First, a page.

Railo joins JBoss.org
At this year’s Scotch on the Rocks conference Railo announced that they will become part of JBoss.org at Red Hat. Starting from the release of version 3.1 of their product, which is expected later this year, the professional version will be open sourced and released under the GNU Lesser General Public License (LGPL2).
Some Railo components such as the pdf generator (cfdocument) and the video playback (cfvideo) are licensed from third parties and cannot be open sourced, so there will be two versions of Railo - the aforementioned professional version, and an enterprise version with the additional features which will remain closed. Even so, the majority of the current engine and tag libraries will be released. As Sacha Labourey put it on his blog post covering the announcement:
“Just to make it clear, they are not going to open source just a “baby edition”. Instead, they will open source the complete codebase except a few components they are licensing from a thirdparty (such as the PDF generation and their online admin console) and which cannot be open sourced.”
The JBoss community will be contributing to the enhancement of core functionality, and are already exploring ways to integrate Hibernate and JBoss Cluster Cache directly into CFML. Railo may also be distributed with future versions of JBoss AS.
"JBoss has been a driving force behind the Open Source ecosystem built around the Java platform and in legitimizing Open Source Java middleware in the Enterprise", said Gert Franz, CEO of Railo, "and we believe that having JBoss.org as a community partner will dramatically increase the adoption and use of CFML in the enterprise market."
Given that CFML is tightly controlled by Adobe Systems it is unsurprising that Railo had talked to Adobe before they made this announcement, and the public reaction from Adobe has been very positive. Adam Lehman, Adobe’s chief evangelist for ColdFusion, said on his blog:
“Partnering with JBoss will expose CFML to the greater Java community. Additionally, CFML is now being recognized as a mainstream programming language by RedHat, a major player in the Enterprise space. There is nothing stopping a JBoss developer from dipping out of the JSP world to use a little CFML.”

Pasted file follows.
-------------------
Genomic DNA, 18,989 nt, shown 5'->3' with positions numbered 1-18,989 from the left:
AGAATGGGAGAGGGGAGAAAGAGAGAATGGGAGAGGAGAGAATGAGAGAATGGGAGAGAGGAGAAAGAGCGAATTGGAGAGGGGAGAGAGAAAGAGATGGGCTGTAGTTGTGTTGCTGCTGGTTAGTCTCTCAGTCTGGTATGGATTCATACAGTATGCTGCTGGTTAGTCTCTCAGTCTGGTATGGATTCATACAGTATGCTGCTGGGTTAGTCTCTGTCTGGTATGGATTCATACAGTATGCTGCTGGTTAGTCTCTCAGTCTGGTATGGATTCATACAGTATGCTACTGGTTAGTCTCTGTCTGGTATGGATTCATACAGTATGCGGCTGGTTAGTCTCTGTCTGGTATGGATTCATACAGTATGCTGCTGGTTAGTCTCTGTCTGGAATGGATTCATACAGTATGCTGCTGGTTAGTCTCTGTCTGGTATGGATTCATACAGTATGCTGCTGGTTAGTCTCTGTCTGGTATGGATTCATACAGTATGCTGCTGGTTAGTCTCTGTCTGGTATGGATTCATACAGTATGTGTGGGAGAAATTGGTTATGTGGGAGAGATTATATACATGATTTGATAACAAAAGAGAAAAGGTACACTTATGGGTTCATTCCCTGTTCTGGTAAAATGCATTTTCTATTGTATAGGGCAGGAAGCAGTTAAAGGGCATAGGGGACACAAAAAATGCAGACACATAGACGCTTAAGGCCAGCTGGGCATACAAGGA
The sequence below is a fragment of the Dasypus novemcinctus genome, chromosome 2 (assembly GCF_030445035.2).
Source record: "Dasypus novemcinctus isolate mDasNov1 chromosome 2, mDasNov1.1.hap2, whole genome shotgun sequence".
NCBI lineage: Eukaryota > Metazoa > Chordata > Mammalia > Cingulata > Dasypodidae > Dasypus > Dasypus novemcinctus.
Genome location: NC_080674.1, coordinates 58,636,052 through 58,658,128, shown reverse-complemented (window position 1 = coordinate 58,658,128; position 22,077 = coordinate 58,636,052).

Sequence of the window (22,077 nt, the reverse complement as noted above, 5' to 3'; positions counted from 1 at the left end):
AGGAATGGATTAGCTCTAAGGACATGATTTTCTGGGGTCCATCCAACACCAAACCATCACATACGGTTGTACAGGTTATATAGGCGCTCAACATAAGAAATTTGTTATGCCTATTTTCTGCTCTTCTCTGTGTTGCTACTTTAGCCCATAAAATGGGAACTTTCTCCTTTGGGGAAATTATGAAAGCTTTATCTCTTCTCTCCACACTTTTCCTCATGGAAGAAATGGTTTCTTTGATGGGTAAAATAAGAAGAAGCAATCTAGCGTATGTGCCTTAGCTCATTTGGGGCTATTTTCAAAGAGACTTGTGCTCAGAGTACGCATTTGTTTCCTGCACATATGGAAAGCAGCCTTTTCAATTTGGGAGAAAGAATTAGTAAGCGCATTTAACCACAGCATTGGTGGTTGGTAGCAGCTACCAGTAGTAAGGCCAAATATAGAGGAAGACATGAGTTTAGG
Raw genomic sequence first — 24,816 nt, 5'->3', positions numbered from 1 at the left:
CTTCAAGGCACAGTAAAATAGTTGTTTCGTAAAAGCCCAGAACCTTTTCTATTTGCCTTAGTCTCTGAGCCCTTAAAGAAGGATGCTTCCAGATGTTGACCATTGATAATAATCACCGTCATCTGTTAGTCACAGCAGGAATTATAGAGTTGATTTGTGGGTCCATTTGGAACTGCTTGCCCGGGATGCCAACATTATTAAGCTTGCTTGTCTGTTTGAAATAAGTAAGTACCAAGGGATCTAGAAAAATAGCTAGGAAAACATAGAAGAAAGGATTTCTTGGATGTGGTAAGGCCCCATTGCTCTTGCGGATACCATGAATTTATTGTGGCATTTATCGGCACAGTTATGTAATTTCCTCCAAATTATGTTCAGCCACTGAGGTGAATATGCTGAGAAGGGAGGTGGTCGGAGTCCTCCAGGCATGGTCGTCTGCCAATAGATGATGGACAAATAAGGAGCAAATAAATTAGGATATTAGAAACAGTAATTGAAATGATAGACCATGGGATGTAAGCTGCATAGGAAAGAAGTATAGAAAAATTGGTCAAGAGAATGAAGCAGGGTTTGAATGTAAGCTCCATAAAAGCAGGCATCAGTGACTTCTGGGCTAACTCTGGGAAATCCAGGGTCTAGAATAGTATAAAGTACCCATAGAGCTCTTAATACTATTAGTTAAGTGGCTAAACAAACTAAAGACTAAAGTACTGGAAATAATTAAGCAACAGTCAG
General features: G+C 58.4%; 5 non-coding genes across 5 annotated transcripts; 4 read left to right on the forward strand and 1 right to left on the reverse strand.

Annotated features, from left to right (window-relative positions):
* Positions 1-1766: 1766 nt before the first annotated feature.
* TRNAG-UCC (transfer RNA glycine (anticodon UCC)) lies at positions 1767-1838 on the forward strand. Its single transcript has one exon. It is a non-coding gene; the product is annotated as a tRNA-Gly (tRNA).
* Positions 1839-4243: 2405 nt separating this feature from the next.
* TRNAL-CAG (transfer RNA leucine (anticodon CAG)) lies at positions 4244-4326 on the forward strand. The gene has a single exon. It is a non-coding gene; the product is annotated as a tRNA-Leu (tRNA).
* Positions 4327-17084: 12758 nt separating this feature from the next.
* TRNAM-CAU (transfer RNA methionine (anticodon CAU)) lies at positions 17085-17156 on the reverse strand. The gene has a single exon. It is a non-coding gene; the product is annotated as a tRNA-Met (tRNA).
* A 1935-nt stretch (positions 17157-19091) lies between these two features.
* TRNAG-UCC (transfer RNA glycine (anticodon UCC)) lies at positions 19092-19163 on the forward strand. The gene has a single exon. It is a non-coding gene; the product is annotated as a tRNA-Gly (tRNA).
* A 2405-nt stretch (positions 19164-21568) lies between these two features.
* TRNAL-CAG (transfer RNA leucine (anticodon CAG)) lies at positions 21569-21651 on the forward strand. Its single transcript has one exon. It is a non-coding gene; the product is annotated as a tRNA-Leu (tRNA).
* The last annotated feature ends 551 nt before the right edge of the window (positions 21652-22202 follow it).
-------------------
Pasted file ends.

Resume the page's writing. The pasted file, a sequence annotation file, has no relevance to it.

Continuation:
Ben Forta, another Senior Technical Evangelist for Adobe, and well known amongst the ColdFusion community, gave a similarly up-beat assessment:
“Could the JBoss Railo relationship impact ColdFusion sales? Yes, of course it could. So why am I not worried about Railo's new announcement? Why do I think that this is actually a very positive direction? Because unlike some other relationships, this one does indeed have the best interests of the community at heart. Neither Railo nor JBoss see ColdFusion apps as legacy, and they don't see their only business model as in converting ColdFusion developers to Java or to .NET. Rather, they see the value that is CFML and the ColdFusion community, and they want to enhance it and expose it to the wider Java community. Which means that very realistically this relationship could significantly raise ColdFusion and CFML awareness, and could enhance ColdFusion's reputation and visibility, and could even help grow the size of the community and the number of deployments. And at the end of the day, if that were to occur, then the entire community would benefit, including ColdFusion and its customers and users.”
A number of third party ColdFusion tool vendors have also announced their support for the open sourced Railo product. Amongst them are Intergral, whose FusionReactor monitor product already supports Railo, and who have announced that they are working on a version of FusionDebug for Railo 3.1.
Railo is the third alternative CFML engine to be open sourced - the creation of OpenBD and The Smith Project both pre-date the announcement. But the choice of LPGL, meaning that developers will be able to bundle Railo's engine in their own products even if they are closed source, and the positive reaction from Adobe, make it a particularly interesting announcement.
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